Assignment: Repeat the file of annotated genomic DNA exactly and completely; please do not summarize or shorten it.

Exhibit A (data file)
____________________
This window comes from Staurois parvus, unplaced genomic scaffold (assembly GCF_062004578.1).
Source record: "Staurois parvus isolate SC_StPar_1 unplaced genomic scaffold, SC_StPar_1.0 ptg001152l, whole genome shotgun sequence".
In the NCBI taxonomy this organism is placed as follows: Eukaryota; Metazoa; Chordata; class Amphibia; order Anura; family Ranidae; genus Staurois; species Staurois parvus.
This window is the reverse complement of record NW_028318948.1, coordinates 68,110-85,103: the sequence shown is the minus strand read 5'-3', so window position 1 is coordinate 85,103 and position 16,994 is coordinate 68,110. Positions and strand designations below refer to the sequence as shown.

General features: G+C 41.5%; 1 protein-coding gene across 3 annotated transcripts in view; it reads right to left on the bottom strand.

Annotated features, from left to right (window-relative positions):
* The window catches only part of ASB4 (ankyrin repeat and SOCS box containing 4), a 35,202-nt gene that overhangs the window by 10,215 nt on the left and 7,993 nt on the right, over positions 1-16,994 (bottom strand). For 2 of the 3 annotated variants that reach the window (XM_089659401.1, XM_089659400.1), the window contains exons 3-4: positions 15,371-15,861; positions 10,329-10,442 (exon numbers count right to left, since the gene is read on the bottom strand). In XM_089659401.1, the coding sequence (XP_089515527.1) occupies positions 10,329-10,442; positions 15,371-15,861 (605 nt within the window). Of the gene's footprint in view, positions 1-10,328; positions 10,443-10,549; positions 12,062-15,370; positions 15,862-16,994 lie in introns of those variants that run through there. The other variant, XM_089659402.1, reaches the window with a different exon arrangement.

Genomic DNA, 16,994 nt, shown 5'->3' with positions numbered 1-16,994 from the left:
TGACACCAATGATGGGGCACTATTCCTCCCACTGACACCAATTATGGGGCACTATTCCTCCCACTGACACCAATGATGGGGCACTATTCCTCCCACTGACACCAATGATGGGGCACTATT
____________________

This window comes from Staurois parvus, unplaced genomic scaffold (assembly GCF_062004578.1).
Source record: "Staurois parvus isolate SC_StPar_1 unplaced genomic scaffold, SC_StPar_1.0 ptg001152l, whole genome shotgun sequence".
In the NCBI taxonomy this organism is placed as follows: Eukaryota; Metazoa; Chordata; class Amphibia; order Anura; family Ranidae; genus Staurois; species Staurois parvus.
This window is the reverse complement of record NW_028318948.1, coordinates 68,110-85,103: the sequence shown is the minus strand read 5'-3', so window position 1 is coordinate 85,103 and position 16,994 is coordinate 68,110. Positions and strand designations below refer to the sequence as shown.

General features: G+C 41.5%; 1 protein-coding gene across 3 annotated transcripts in view; it reads right to left on the bottom strand.

Annotated features, from left to right (window-relative positions):
* The window catches only part of ASB4 (ankyrin repeat and SOCS box containing 4), a 35,202-nt gene that overhangs the window by 10,215 nt on the left and 7,993 nt on the right, over positions 1-16,994 (bottom strand). For 2 of the 3 annotated variants that reach the window (XM_089659401.1, XM_089659400.1), the window contains exons 3-4: positions 15,371-15,861; positions 10,329-10,442 (exon numbers count right to left, since the gene is read on the bottom strand). In XM_089659401.1, the coding sequence (XP_089515527.1) occupies positions 10,329-10,442; positions 15,371-15,861 (605 nt within the window). Of the gene's footprint in view, positions 1-10,328; positions 10,443-10,549; positions 12,062-15,370; positions 15,862-16,994 lie in introns of those variants that run through there. The other variant, XM_089659402.1, reaches the window with a different exon arrangement.

Genomic DNA, 16,994 nt, shown 5'->3' with positions numbered 1-16,994 from the left:
TGACACCAATGATGGGGCACTATTCCTCCCACTGACACCAATTATGGGGCACTATTCCTCCCACTGACACCAATGATGGGGCACTATTCCTCCCACTGACACCAATGATGGGGCACTATT